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$39.99
  • MUSEUM QUALITY INKS AND PAPER: Printed on thick 192gsm heavyweight matte paper with archival giclee inks, this historic fine art will decorate your wall for years to come.
  • VINTAGE MAP REPRODUCTION: Add style to any room\'s decor with this beautiful print. Whether your interior design is modern or classic, a map is never out of fashion.
  • FRAME READY: Your unframed poster will arrive crease-free, rolled in a sturdy mailing tube. Many maps fit easy-to-find standard size frames 16x20, 16x24, 18x24, 24x30, 24x36, saving on custom framing.
  • ATTENTION TO DETAIL: We edit every antique map for image quality, color and vibrance, so it can look its best while retaining historical character. Makes a great gift!
  • Watermarks will not appear in the printed picture. Some blemishes, tears, or stamps may be removed from the final print.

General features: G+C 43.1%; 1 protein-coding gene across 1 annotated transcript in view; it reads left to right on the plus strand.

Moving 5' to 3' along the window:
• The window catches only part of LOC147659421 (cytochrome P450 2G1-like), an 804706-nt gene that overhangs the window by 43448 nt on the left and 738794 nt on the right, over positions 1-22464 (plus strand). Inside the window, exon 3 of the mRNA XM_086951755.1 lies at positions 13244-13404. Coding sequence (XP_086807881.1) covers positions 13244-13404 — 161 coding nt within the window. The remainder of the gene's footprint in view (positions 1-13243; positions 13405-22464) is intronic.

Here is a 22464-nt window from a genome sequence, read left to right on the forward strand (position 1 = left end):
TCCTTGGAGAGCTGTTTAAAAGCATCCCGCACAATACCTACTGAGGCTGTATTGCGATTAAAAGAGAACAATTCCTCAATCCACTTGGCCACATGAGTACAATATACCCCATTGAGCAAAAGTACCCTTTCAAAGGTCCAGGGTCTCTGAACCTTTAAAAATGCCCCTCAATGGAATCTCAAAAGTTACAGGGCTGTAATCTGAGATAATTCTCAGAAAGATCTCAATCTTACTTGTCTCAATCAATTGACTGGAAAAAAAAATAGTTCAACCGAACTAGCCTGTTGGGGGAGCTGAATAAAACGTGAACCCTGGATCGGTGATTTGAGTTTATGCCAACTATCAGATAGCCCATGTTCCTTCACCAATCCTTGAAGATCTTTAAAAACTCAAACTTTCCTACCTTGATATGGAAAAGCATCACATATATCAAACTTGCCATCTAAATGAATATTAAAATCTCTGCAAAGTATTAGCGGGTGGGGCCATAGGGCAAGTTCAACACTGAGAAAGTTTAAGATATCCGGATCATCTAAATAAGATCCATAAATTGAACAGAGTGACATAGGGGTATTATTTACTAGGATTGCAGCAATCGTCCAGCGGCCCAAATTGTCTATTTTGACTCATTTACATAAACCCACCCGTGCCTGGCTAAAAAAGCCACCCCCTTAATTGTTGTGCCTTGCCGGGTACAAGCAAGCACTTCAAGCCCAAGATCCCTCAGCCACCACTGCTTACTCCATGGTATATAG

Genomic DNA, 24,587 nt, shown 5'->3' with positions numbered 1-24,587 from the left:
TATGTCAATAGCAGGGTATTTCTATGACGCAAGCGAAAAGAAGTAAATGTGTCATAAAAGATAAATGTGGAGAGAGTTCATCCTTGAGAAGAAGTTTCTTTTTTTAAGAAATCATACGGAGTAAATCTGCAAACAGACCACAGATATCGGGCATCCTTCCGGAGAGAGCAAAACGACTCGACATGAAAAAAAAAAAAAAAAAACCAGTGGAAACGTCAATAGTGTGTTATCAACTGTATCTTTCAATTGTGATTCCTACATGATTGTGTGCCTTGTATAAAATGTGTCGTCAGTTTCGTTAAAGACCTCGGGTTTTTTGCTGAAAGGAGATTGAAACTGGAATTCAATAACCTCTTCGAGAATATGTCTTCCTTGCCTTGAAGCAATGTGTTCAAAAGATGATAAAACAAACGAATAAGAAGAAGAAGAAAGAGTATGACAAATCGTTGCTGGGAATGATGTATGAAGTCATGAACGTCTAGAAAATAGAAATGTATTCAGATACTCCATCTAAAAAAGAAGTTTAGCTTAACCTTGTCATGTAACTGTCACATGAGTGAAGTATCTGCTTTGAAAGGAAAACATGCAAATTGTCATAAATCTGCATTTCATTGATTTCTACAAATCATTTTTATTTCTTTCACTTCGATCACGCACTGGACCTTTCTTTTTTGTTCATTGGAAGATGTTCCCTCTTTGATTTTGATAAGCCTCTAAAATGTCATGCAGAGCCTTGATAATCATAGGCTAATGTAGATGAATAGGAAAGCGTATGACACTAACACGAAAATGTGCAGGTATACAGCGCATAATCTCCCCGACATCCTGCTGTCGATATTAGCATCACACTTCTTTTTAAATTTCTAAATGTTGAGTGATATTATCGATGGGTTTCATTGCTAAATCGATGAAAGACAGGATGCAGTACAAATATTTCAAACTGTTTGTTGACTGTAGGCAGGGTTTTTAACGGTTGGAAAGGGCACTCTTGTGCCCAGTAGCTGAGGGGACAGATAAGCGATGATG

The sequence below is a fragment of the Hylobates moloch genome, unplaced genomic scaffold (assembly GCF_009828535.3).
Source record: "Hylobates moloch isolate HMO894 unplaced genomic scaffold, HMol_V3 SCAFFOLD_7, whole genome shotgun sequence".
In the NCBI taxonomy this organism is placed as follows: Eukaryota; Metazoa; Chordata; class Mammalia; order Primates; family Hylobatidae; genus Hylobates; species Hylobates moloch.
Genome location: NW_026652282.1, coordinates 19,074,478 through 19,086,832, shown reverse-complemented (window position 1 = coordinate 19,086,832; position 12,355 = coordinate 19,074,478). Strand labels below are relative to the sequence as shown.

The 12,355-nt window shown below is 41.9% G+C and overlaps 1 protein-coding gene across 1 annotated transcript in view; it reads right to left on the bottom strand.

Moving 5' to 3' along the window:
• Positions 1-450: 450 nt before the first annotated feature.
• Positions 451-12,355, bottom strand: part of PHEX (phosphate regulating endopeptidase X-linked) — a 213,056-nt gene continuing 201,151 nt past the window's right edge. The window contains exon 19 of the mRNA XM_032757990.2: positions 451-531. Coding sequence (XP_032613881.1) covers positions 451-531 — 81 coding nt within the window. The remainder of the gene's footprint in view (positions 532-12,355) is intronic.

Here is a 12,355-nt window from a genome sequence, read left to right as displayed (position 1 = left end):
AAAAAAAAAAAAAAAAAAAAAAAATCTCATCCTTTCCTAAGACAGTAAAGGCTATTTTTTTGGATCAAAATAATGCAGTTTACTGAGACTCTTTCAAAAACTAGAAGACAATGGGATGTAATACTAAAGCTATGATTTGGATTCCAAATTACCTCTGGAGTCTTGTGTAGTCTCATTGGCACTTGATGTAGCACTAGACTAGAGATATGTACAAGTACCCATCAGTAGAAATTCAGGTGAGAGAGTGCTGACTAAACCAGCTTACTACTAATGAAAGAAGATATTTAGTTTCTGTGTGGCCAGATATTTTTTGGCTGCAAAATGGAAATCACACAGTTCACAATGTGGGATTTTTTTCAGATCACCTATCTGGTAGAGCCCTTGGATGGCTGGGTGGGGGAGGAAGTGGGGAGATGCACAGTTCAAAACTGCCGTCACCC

An unusual little map of the southeastern corner of New York City's Central Park. Depicts from 61st Street south to the intersection of 58th street and 5th Avenue . Shows the planned ornamentation and redirection of traffic to accommodate the park drives. Shows the clock tower, the then proposed monument that now sits in front of the former Plaza Hotel and Bergdorf Goodman. Also depicts the locations of trees, the ponds, and various walkways. A nice little map of one of the poshest part of Manhattan, Grand Army Plaza. This map was published for inclusion in the 1869 13th Annual Report of the Commissioners of Central Park . On the Central Park: Vaux and Olmstead were awarded the task of designing Central Park in 1853 by the City Common Council. Olmstead's vision drove the overall design while Vaux concentrated his attentions on bridges, buildings, and other structures within the park. The creation of Central Park, which was to consist of some 800 acres of public forest, pathways, promenades, lakes, bridges, and meadows, was a seminal moment in civic urban design. The park itself was designed as a whole with every tree, pond, and bench meticulously planned. Olmstead wrote: "Every foot of the parks surface, every tree and bush, as well as every arch, roadway, and walk and been placed where it is for a purpose." Historian Gloria Deak writes, "There was a staggering amount of work to be done to transform the area into a blend of pastoral and woodland scenery. It also involved the supervision of an army of about five thousand laborers…Olmsted, to whom most of the credit goes, insisted on seeing the multidimensional project as a single work of art, which he was mandated to create. For this purpose, he ventured to assume to himself the title of 'artist.'" Today, because of Vaux and Olmstead's efforts, New York Yorkers, ourselves included, have the privlidge of enjoying what is, perhaps, the finest example of a planned urban public recreation area in the world.
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